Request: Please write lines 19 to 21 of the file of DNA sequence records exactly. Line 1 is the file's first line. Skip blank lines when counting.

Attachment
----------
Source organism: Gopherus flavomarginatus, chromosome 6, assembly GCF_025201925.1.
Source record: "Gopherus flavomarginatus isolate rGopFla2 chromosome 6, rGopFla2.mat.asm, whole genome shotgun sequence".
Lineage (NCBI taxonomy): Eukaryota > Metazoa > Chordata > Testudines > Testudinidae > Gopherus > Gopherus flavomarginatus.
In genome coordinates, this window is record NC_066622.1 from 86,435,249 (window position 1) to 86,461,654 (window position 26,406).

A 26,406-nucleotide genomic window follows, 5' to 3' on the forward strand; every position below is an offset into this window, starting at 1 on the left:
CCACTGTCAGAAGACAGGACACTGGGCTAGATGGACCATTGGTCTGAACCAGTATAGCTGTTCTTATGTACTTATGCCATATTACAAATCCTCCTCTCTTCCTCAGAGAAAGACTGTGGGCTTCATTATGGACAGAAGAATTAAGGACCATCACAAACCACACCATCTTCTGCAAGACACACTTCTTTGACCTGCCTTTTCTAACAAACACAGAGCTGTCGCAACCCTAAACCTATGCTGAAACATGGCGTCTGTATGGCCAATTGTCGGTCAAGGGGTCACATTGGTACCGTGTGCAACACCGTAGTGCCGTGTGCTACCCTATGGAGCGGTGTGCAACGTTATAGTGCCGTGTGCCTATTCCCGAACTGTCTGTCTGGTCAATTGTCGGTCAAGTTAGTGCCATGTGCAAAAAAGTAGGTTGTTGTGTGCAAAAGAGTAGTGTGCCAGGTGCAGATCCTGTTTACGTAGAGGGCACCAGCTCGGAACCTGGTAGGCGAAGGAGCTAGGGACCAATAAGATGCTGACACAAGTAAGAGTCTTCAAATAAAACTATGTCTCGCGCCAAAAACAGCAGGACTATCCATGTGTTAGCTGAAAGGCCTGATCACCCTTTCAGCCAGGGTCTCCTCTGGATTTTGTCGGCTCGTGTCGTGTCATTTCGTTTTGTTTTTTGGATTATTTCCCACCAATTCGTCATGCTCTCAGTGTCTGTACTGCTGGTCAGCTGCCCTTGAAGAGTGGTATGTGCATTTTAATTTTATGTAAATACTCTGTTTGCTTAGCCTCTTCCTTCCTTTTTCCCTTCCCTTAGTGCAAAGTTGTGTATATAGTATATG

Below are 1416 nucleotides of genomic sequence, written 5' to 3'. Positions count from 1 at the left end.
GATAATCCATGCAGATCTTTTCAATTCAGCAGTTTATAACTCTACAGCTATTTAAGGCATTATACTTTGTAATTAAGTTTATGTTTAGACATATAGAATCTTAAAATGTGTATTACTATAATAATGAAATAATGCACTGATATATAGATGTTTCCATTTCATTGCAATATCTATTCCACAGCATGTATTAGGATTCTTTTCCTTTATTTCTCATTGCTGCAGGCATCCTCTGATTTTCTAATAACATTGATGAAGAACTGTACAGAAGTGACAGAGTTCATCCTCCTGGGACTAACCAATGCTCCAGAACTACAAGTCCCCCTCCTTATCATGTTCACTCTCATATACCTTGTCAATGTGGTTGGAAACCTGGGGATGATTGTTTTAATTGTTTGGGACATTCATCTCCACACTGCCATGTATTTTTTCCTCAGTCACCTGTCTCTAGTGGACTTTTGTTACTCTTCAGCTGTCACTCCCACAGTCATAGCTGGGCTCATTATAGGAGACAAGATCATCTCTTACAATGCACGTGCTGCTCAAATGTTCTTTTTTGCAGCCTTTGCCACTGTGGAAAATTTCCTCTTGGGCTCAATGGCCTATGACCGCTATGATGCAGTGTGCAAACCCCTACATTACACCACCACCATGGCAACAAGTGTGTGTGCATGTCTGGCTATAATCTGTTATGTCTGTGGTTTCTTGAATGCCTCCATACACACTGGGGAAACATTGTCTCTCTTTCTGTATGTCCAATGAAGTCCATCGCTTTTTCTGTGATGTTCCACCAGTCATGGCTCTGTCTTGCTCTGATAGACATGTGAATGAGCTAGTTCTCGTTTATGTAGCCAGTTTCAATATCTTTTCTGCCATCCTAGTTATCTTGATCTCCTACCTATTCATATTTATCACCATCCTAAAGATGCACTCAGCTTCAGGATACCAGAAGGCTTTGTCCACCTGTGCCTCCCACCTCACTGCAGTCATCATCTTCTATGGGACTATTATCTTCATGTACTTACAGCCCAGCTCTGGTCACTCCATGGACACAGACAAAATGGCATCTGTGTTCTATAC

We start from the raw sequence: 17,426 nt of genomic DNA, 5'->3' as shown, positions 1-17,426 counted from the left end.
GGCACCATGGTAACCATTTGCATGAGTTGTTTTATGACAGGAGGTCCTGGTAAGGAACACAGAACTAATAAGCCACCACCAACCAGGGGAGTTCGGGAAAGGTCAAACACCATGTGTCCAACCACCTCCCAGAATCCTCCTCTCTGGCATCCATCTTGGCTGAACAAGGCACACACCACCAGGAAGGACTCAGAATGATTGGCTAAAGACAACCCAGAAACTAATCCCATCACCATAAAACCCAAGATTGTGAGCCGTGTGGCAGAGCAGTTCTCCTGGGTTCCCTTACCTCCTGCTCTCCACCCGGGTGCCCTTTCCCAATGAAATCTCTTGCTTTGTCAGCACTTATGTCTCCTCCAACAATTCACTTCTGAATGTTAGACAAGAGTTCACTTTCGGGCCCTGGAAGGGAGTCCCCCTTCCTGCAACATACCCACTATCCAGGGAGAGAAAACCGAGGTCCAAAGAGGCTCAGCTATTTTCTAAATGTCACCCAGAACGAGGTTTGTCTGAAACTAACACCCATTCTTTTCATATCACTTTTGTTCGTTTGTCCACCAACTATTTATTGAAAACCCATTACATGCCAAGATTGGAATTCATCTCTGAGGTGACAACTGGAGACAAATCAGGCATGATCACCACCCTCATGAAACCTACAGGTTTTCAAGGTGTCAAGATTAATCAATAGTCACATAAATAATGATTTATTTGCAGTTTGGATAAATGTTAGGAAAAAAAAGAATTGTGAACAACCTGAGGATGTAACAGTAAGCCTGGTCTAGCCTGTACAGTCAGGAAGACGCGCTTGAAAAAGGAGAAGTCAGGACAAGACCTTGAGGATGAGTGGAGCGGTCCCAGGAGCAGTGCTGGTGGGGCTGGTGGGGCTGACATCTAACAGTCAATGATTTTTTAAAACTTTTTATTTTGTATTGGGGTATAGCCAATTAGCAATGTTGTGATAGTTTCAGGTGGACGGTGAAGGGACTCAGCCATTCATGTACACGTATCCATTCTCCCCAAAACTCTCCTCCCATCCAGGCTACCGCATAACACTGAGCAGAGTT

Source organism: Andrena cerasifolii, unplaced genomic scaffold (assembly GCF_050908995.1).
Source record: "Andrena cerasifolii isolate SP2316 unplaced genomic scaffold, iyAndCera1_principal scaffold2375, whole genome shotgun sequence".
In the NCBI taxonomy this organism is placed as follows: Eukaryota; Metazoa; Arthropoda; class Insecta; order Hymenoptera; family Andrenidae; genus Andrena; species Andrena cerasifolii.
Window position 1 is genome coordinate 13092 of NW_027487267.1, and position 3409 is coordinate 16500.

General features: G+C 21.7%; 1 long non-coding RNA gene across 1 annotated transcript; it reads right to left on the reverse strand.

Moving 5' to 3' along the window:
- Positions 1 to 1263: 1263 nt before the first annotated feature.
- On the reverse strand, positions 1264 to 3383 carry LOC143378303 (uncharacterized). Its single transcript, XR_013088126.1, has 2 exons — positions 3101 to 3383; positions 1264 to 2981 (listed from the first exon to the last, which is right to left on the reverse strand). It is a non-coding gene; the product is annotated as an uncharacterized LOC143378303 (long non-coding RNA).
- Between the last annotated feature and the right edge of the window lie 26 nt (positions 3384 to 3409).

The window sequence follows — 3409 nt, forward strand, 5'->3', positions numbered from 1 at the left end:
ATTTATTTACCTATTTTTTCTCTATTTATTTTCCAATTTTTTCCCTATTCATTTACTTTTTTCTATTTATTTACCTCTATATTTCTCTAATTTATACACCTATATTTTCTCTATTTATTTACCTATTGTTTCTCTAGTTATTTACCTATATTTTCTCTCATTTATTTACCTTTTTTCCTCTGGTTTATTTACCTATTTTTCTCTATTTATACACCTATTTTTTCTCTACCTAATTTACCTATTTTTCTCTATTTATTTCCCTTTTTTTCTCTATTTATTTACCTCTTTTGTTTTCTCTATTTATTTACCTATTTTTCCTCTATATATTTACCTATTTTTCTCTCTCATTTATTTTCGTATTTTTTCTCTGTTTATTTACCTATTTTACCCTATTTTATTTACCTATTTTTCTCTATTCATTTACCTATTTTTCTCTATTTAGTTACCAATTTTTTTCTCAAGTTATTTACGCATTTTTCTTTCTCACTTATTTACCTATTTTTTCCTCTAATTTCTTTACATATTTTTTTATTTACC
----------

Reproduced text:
- Between the last annotated feature and the right edge of the window lie 26 nt (positions 3384 to 3409).

The window sequence follows — 3409 nt, forward strand, 5'->3', positions numbered from 1 at the left end:
ATTTATTTACCTATTTTTTCTCTATTTATTTTCCAATTTTTTCCCTATTCATTTACTTTTTTCTATTTATTTACCTCTATATTTCTCTAATTTATACACCTATATTTTCTCTATTTATTTACCTATTGTTTCTCTAGTTATTTACCTATATTTTCTCTCATTTATTTACCTTTTTTCCTCTGGTTTATTTACCTATTTTTCTCTATTTATACACCTATTTTTTCTCTACCTAATTTACCTATTTTTCTCTATTTATTTCCCTTTTTTTCTCTATTTATTTACCTCTTTTGTTTTCTCTATTTATTTACCTATTTTTCCTCTATATATTTACCTATTTTTCTCTCTCATTTATTTTCGTATTTTTTCTCTGTTTATTTACCTATTTTACCCTATTTTATTTACCTATTTTTCTCTATTCATTTACCTATTTTTCTCTATTTAGTTACCAATTTTTTTCTCAAGTTATTTACGCATTTTTCTTTCTCACTTATTTACCTATTTTTTCCTCTAATTTCTTTACATATTTTTTTATTTACC